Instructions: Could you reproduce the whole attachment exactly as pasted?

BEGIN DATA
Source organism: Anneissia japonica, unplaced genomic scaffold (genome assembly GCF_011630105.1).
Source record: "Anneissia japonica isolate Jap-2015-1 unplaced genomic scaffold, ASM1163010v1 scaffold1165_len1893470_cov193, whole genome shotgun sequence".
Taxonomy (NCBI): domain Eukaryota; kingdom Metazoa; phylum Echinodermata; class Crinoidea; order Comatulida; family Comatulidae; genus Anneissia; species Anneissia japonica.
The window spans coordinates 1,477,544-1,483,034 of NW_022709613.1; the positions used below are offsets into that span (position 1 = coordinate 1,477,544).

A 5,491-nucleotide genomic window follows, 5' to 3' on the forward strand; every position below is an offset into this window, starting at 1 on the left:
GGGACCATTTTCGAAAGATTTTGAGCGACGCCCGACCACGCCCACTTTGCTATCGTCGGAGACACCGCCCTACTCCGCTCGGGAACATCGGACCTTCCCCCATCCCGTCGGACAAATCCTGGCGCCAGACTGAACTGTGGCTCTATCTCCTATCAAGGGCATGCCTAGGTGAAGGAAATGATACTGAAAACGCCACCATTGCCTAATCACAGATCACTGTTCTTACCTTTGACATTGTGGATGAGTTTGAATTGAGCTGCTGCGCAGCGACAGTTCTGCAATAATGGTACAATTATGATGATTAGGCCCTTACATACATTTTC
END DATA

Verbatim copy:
Source organism: Anneissia japonica, unplaced genomic scaffold (genome assembly GCF_011630105.1).
Source record: "Anneissia japonica isolate Jap-2015-1 unplaced genomic scaffold, ASM1163010v1 scaffold1165_len1893470_cov193, whole genome shotgun sequence".
Taxonomy (NCBI): domain Eukaryota; kingdom Metazoa; phylum Echinodermata; class Crinoidea; order Comatulida; family Comatulidae; genus Anneissia; species Anneissia japonica.
The window spans coordinates 1,477,544-1,483,034 of NW_022709613.1; the positions used below are offsets into that span (position 1 = coordinate 1,477,544).

A 5,491-nucleotide genomic window follows, 5' to 3' on the forward strand; every position below is an offset into this window, starting at 1 on the left:
GGGACCATTTTCGAAAGATTTTGAGCGACGCCCGACCACGCCCACTTTGCTATCGTCGGAGACACCGCCCTACTCCGCTCGGGAACATCGGACCTTCCCCCATCCCGTCGGACAAATCCTGGCGCCAGACTGAACTGTGGCTCTATCTCCTATCAAGGGCATGCCTAGGTGAAGGAAATGATACTGAAAACGCCACCATTGCCTAATCACAGATCACTGTTCTTACCTTTGACATTGTGGATGAGTTTGAATTGAGCTGCTGCGCAGCGACAGTTCTGCAATAATGGTACAATTATGATGATTAGGCCCTTACATACATTTTC